Call it the “Wonder Woman 1984” domino effect: Days after Warners Bros. announced that it would release the highly anticipated superhero sequel on streaming alongside a theatrical run, the studio has announced that its entire 2021 movie slate will follow suit.
Every single Warner Bros. film set to be released in the following year will now launch in theaters and on demand on HBO Max simultaneously. The unprecedented move comes as the coronavirus pandemic continues to upend the entertainment industry.
The studio announced on Thursday that 17 titles — including Lin Manuel Miranda’s musical adaptation of “In The Heights,” Denis Villeneuve’s “Dune,” James Gunn’s “Suicide Squad” followup and the long-awaited “Matrix 4” — will be made available on the streaming service on their respective release dates.
The movies will be free for subscribers for the first month before continuing their theatrical runs domestically. The international releases will proceed as previously planned, as HBO Max is currently only available in the U.S.
Other films included in the studio’s 2021 slate are “Godzilla vs. Kong,” “Space Jam: A New Legacy,” “Little Things,” “Judas and the Black Messiah,” “Tom & Jerry,” “Mortal Kombat,” “Those Who Wish Me Dead,” “The Conjuring: The Devil Made Me Do It,” “Reminiscence,” “Malignant,” “The Many Saints of Newark,” “King Richard” and “Cry Macho.”
In the press release announcing the news, Ann Sarnoff, chair and CEO of WarnerMedia Studios and Networks Group, explained that the current climate called for “creative solutions,” but described the strategy a “unique one-year plan” instead of a permanent solution.
“We’re living in unprecedented times which call for creative solutions, including this new initiative for the Warner Bros. Pictures Group,” Sarnoff said in a press release, according to Variety. “No one wants films back on the big screen more than we do. We know new content is the lifeblood of theatrical exhibition, but we have to balance this with the reality that most theaters in the U.S. will likely operate at reduced capacity throughout 2021.
“With this unique one-year plan, we can support our partners in exhibition with a steady pipeline of world-class films, while also giving moviegoers who may not have access to theaters or aren’t quite ready to go back to the movies the chance to see our amazing 2021 films,” she added.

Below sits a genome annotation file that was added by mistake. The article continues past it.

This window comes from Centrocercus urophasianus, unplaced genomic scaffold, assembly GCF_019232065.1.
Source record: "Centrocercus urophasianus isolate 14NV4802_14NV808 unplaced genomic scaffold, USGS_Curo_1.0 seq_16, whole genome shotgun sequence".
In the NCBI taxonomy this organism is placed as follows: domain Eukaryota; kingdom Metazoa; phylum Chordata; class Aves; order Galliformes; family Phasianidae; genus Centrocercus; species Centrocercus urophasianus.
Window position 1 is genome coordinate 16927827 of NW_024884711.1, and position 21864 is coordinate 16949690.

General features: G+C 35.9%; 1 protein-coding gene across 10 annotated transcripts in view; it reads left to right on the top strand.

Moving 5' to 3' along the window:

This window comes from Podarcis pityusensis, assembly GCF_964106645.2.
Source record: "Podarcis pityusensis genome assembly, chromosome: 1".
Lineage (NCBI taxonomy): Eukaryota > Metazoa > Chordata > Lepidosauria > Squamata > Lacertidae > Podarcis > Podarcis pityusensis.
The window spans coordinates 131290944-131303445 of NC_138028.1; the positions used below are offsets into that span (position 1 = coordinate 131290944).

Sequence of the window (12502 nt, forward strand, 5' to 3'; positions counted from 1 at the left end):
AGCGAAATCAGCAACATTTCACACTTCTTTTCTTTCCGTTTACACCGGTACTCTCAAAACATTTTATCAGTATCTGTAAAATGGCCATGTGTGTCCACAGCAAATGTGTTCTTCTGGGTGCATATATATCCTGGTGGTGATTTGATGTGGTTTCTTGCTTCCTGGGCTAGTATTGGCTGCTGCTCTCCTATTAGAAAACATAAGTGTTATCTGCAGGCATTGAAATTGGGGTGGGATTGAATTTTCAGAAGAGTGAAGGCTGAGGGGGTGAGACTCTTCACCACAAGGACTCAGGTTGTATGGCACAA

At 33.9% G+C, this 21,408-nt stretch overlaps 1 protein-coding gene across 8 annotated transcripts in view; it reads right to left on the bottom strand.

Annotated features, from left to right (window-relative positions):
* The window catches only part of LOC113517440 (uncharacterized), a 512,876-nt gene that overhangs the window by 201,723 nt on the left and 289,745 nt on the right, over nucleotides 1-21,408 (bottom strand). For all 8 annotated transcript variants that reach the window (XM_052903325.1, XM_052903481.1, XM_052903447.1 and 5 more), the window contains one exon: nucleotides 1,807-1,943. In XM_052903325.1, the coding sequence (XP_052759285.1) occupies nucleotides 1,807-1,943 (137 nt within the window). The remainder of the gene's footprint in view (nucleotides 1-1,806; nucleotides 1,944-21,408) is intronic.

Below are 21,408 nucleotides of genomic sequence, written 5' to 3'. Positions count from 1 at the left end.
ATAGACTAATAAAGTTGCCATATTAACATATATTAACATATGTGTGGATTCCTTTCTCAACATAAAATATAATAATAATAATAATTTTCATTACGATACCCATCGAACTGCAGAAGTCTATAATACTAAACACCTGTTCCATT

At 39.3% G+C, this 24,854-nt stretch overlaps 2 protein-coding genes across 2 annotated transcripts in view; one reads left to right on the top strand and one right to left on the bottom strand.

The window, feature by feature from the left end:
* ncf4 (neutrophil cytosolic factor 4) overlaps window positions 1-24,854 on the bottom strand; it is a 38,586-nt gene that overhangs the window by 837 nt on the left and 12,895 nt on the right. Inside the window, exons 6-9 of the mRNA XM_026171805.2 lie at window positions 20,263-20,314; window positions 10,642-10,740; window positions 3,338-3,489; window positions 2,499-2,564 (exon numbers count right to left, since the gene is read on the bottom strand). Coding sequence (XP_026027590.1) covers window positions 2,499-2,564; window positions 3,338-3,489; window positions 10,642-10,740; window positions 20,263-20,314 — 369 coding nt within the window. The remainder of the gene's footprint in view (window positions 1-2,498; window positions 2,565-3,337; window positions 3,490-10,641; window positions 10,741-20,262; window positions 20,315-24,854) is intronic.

Since March, theater operators have struggled to survive due to the coronavirus pandemic, as studios have indefinitely delayed blockbusters and quarantine restrictions have shuttered theaters in many states altogether, placing an even greater importance on strategy for streaming services.
And now with COVID-19 cases rising steadily across the country — and counties in major movie markets, including California and New York, imposing stricter guidelines — this move from Warner Bros. could fundamentally reshape the ways movies as we know them are released.
Take a look at the release dates below.
- “Mortal Combat” (Jan. 15, 2021)
- “The Little Things” (Jan. 29, 2021)
- “Tom and Jerry” (March 5, 2021)
- “The Many Saints of Newark” (March 12, 2021)
- “Reminiscence” (April 16, 2021)
- “Godzilla vs. Kong” (May 21, 2021)
- “The Conjuring: The Devil Made Me Do It” (June 4, 2021)
- “In The Heights” (June 18, 2021)
- Space Jam: A New Legacy (July 16, 2021)
- “The Suicide Squad” (Aug. 6, 2021)
- “Dune” (Oct. 1, 2021)
- “Elvis” (Nov. 5, 2021)
- “King Richard” (Nov. 19, 2021)
- “Judas and the Black Messiah” (TBA)
- “Malignant” (TBA)
- “Those Who Wish Me Dead” (TBA)